For tapas we made double fried patatas brava with a wickedly chilli rich sauce and aioli using whole egg and a hand-blender very niftily to lift the mayo. The black rice paella brimming with squid and prawns was a toothsome, full-on flavourful dish. Good advice with practical explanations as to differences between risotto and paella and why the latter should not be stirred too much.
I learnt that the “socarrat” similar to “tadig” the crisp, caramelised bottom crust of rice at the bottom of the dish is venerated by the Valencians and how to ensure it is achieved. Each Monday evening class offers a different tapas and paella.
Dinner was highly sociable at a long table with much sharing and comparing of takes on the black paella.
I’d long wanted to visit May’s Malaysian supper club and was thrilled to finally make it to her latest deepest Bermondsey venue. Having spent time in Singapore I was already familiar with Peranakan cuisine, yet I enjoyed May’s explanation of the strong Chinese and Indian influences on Malaysian cuisine.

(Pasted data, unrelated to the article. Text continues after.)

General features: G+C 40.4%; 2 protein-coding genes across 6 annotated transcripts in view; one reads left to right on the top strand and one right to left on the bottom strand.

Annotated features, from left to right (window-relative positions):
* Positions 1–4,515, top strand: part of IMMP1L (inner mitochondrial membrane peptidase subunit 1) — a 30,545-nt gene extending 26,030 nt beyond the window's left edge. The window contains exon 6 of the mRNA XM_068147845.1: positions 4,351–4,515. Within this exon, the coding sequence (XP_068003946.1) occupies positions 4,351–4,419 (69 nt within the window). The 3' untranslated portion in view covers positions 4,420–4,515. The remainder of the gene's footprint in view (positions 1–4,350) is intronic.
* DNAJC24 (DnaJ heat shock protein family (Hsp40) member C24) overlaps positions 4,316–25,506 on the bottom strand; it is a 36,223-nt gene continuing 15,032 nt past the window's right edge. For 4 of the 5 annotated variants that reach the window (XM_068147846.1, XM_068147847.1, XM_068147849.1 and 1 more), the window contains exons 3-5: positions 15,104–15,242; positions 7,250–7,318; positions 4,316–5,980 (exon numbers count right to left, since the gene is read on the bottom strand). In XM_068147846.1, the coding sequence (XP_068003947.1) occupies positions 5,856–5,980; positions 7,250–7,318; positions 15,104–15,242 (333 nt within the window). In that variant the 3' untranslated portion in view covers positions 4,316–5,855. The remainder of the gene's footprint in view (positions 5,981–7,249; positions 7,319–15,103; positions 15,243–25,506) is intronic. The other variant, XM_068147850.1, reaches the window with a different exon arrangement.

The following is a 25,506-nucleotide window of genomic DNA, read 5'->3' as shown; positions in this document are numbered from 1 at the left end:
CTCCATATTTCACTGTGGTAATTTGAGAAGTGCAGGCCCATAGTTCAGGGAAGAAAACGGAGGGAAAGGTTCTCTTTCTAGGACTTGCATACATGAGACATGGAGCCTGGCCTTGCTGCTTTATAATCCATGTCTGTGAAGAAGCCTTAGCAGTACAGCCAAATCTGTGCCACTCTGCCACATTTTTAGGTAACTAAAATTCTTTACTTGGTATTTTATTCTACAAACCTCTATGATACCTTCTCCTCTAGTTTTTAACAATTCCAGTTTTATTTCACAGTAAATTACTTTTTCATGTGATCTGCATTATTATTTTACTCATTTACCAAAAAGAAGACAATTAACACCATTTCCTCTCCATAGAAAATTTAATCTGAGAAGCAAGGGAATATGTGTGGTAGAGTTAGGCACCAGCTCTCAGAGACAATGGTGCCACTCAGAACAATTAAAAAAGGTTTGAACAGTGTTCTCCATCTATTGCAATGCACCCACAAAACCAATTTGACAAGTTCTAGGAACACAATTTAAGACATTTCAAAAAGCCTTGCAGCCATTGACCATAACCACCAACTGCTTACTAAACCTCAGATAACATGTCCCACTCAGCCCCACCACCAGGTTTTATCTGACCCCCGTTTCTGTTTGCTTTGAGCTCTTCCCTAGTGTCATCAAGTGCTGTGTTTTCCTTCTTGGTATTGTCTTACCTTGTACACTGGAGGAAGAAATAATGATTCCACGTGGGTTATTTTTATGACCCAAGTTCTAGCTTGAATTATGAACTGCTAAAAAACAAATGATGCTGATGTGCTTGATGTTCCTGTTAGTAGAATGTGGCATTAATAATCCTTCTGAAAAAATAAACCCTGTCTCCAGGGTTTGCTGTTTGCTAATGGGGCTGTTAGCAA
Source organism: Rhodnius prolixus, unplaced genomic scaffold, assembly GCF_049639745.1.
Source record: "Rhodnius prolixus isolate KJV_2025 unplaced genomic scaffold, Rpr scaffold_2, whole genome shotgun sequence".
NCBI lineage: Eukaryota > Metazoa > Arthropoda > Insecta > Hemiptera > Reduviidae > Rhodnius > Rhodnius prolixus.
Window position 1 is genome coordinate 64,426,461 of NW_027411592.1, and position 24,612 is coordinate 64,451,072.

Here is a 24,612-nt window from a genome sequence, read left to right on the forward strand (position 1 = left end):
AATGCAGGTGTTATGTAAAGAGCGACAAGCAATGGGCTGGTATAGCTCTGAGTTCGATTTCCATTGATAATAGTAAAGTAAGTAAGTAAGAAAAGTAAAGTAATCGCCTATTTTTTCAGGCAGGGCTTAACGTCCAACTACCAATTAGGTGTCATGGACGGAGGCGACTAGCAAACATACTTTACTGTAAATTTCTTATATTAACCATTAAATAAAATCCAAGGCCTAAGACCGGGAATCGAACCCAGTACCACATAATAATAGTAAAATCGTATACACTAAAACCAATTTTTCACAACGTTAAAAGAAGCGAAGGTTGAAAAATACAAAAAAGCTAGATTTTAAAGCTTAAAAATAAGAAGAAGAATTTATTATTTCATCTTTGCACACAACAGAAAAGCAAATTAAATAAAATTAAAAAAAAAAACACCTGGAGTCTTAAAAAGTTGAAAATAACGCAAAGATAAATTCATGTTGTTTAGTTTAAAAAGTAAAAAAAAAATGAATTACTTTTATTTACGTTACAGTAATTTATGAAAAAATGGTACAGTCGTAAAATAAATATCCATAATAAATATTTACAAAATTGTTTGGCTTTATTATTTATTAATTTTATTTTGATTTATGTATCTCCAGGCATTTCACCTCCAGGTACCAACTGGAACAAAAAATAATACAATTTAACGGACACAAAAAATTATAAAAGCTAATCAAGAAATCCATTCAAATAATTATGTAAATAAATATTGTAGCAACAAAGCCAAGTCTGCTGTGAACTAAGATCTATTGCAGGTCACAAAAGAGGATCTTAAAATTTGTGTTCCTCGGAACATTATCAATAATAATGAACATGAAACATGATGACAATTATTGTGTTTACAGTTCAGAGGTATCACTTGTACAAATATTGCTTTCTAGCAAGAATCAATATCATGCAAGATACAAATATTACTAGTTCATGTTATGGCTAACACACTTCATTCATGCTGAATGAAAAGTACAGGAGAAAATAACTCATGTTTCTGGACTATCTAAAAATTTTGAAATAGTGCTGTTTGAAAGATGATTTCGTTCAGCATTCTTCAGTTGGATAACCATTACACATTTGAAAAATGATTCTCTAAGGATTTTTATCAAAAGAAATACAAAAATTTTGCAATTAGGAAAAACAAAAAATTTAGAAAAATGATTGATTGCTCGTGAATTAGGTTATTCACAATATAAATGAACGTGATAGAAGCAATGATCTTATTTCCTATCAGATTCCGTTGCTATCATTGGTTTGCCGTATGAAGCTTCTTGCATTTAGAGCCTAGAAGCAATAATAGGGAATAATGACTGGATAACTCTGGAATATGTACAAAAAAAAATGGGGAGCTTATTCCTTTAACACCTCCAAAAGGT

First up was the most fantastic satay sauce I’d ever tasted on a simple salad of green beans and potato. It was quite unlike any other I’d ever tasted with an impressive deep umami savouriness. May explained she started by making a paste of budu belacan (a fermented fish paste), garlic, chili, candlenuts for creaminess to which fresh peanuts and coconut milk are added. May should really consider bottling it!
Beef rendang of superb deep flavour with coconut, lemongrass, galangal was served informally almost hot dog style in a brioche. Swiftly followed by clams in a highly spiced, garlic, chili broth that just had to be eaten with the fingers. Better still as finger food were tamarind, one of my favourite flavours with its fruity richness, slathered prawns.
Serving all the dishes family style encouraged good conversation with fellow guests from Lithuania, Australia and Scotland. Our main courses were chili grilled mackerel, pork belly cooked long and slow and a stunning chicken kapitan of wonderful tenderness with a harmonious, thick curry sauce of lemongrass, galangal, fish sauce and lots of spice with coconut milk. I adored too the pineapple chili salsa for cooling the palate.
Pre-dessert was agar agar, like a firm jelly made from boiling palm sugar and coconut milk that splits as it cools making for a striking subtle sweetmeat, though some found its texture testing. Both palm sugar and coconut starred too in a dessert of sago pearls, a sweet and texturally unusual dish that I found immensely pleasing to make an almost flirty finish to an exceptional feast.